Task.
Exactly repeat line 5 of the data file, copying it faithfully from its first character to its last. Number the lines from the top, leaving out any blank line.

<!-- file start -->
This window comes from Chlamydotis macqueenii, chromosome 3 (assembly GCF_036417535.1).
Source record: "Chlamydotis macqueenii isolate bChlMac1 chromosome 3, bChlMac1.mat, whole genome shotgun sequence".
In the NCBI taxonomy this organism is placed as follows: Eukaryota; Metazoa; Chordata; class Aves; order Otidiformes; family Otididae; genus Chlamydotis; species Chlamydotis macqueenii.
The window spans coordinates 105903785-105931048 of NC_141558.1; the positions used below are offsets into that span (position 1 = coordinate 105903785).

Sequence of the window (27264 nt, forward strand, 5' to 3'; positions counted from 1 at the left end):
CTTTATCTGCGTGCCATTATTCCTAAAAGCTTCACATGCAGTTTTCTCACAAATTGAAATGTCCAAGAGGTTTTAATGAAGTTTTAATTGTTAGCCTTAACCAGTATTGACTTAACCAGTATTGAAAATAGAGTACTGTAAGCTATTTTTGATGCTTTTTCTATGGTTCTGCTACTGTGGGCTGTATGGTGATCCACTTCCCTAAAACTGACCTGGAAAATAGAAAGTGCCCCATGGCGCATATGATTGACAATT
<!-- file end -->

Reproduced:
Sequence of the window (27264 nt, forward strand, 5' to 3'; positions counted from 1 at the left end):